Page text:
Carriage Walk and Carriage Walk South

When: Built circa 1987-1988 (Carriage Walk) and 1988-1990 (Carriage Walk South).

Where: Heathcliffe Square and Hartnell Square

Who: Built by Bramalea Limited

What I know: The jump in price between the first phase and the second phase is remarkable. In 1987, the starting prices were from the $140,000s, whereas in 1988, the second phase started in the $190,000s. A year later the houses were priced from $220,000.

The two Carriage Walk enclaves have walls around them, but no gatehouse. The first phase has an outdoor pool and cabana, while the southern enclave has a putting green (is it still there?) and English tea garden. There is a path linking the two enclaves so that residents can share the amenities.

The two largest plans in Carriage Walk South have innovative designs which have two-storey dining room ceilings with skylights. Such design aspects were not repeated by Bramalea Limited elsewhere in Bramalea, but did appear in the early to mid 1990s in the detached houses in Deerfield just north of Bovaird Drive and the M-Section.

An interesting change between the plans in the two phases can be seen in comparing the Cabriolet to the Bugatti and Delage. The Cabriolet has a small foyer, yet there is a window in the living room. In the second phase, the other two designs have a very large sunken foyer, yet the living room has no window – and natural light comes in from the windows on either side of the front door. As mentioned in previous posts, large foyers were a sign of luxury at the time, and thus the fact that all but one of the plans in the later phase have a large sunken foyer is a sign of the times. The Peugeot plan also has a sweeping curved staircase.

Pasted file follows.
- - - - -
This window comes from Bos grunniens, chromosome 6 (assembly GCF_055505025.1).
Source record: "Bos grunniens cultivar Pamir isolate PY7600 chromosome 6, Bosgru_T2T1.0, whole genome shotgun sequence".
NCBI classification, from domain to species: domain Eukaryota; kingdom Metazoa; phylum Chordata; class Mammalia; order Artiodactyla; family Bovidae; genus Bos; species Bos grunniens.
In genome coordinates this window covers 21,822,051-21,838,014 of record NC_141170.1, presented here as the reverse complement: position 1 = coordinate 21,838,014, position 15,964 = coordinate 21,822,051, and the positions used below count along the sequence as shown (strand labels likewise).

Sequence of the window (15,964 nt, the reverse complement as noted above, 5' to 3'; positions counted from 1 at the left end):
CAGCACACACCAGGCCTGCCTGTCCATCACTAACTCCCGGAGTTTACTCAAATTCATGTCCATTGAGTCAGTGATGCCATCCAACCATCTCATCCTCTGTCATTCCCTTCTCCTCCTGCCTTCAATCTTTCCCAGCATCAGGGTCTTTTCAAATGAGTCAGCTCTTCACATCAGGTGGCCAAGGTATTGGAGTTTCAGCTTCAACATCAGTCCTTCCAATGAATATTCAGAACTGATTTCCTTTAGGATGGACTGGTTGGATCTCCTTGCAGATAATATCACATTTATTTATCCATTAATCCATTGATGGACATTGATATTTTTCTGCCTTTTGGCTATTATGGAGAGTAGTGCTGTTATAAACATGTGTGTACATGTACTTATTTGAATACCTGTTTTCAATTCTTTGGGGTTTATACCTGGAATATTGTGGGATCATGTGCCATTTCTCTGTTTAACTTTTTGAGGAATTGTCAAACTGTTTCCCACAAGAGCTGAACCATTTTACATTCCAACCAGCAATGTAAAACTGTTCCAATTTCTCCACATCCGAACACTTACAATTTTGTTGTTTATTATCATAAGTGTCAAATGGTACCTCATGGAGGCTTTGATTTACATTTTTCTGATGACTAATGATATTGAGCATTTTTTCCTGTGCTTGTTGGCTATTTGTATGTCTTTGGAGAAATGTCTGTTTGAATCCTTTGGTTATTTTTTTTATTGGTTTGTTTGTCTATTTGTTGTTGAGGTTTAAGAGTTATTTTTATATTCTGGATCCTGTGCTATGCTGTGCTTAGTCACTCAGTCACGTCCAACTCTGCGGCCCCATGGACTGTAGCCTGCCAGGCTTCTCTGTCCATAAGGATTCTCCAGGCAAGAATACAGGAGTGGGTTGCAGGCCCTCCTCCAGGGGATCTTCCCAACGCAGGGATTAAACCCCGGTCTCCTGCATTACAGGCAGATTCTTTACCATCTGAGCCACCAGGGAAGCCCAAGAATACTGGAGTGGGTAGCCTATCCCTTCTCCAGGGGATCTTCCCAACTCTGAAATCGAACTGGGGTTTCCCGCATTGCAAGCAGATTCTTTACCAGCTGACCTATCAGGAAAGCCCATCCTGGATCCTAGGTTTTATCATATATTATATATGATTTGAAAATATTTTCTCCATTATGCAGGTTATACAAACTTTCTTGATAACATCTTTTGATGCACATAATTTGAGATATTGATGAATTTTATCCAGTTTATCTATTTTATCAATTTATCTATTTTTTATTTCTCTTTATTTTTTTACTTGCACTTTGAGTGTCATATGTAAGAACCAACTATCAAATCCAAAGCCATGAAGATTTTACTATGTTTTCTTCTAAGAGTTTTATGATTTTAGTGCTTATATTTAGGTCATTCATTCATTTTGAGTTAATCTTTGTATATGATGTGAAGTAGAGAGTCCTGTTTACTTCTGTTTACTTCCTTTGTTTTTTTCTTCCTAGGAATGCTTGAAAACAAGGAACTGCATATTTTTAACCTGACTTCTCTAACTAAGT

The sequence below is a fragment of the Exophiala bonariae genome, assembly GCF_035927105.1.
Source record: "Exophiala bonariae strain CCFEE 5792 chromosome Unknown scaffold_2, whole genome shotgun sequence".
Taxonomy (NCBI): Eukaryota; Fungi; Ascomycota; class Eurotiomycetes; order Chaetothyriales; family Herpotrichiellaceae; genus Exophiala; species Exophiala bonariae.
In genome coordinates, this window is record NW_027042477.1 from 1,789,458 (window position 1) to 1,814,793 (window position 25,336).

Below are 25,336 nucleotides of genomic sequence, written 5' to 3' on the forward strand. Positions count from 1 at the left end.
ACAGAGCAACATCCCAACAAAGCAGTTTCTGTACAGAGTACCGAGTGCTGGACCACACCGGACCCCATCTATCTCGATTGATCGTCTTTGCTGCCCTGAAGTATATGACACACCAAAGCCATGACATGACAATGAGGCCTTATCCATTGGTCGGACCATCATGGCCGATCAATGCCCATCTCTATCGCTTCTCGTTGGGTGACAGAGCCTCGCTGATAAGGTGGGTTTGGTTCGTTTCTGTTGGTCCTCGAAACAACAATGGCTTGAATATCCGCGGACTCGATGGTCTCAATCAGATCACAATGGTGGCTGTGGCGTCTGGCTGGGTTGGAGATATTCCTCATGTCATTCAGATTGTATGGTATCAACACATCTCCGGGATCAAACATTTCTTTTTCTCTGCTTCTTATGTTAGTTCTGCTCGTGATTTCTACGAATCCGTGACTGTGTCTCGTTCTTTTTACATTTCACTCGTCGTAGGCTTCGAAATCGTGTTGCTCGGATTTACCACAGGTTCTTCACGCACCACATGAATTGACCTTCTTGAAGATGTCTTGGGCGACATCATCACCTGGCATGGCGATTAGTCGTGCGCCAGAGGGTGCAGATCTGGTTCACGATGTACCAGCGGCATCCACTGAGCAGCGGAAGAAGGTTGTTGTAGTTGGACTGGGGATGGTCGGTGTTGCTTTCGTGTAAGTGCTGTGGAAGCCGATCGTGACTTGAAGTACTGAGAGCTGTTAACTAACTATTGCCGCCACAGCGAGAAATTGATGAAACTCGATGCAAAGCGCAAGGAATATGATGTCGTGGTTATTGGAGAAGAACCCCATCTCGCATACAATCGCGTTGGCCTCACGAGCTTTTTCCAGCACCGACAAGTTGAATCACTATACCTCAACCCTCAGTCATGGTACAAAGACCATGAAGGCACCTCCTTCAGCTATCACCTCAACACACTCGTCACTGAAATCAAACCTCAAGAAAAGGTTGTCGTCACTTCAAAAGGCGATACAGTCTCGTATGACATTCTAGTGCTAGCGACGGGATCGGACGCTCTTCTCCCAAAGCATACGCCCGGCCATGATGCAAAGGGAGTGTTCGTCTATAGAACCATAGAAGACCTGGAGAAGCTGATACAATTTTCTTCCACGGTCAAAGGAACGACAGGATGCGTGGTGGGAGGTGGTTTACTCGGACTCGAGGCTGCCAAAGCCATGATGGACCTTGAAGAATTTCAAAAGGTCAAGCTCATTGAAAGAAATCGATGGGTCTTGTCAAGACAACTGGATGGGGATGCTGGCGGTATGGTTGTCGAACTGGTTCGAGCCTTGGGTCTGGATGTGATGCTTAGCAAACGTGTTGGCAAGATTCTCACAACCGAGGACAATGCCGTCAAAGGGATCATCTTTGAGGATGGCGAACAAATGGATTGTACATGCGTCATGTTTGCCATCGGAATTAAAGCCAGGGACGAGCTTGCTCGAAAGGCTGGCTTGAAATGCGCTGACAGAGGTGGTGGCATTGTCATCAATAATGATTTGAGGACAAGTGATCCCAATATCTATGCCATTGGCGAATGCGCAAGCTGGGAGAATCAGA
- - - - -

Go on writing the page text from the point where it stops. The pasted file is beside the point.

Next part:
Two bedroom houses are also a rarity in Bramalea, so it is interesting that two bedroom versions were offered in both phases of this area (and also the townhouses at Parc Laurel in the L-Section). One of the articles below explains how the empty nesters and executive couples buying in the area made such plans popular. The majority of the marketing images show mature couples entertaining or enjoying leisure activities, so it is clear that they were the target demographic. I remember seeing the “no pets” signs at the entry to the enclaves when I was younger…but is that still the policy in the area?


Toronto Star, July 11, 1987b87aug8

Toronto Star, August 8, 1987 f87nov14

Toronto Star, November 14, 1987 g88jan23

Toronto Star, January 23, 1988h88apr2

Toronto Star, April 2, 1988 i88may28

Toronto Star, May 28, 1988 j88sept24

Toronto Star, September 24, 1988 k88nov19

Toronto Star, November 19, 1988 l89mar11

Toronto Star, March 11, 1989m89may27

Toronto Star, May 27, 1989 n89sept23

Toronto Star, September 23, 1989 o89oct21

Toronto Star, October 21, 1989 p q r s t u v w x y z z1 z2 z3 z4 z5 z6 z7 z8

3 thoughts on “Carriage Walk and Carriage Walk South

  1. Pingback: Townhouses in Bramalea | bramaleablog

  2. Pingback: Parc Laurel | bramaleablog

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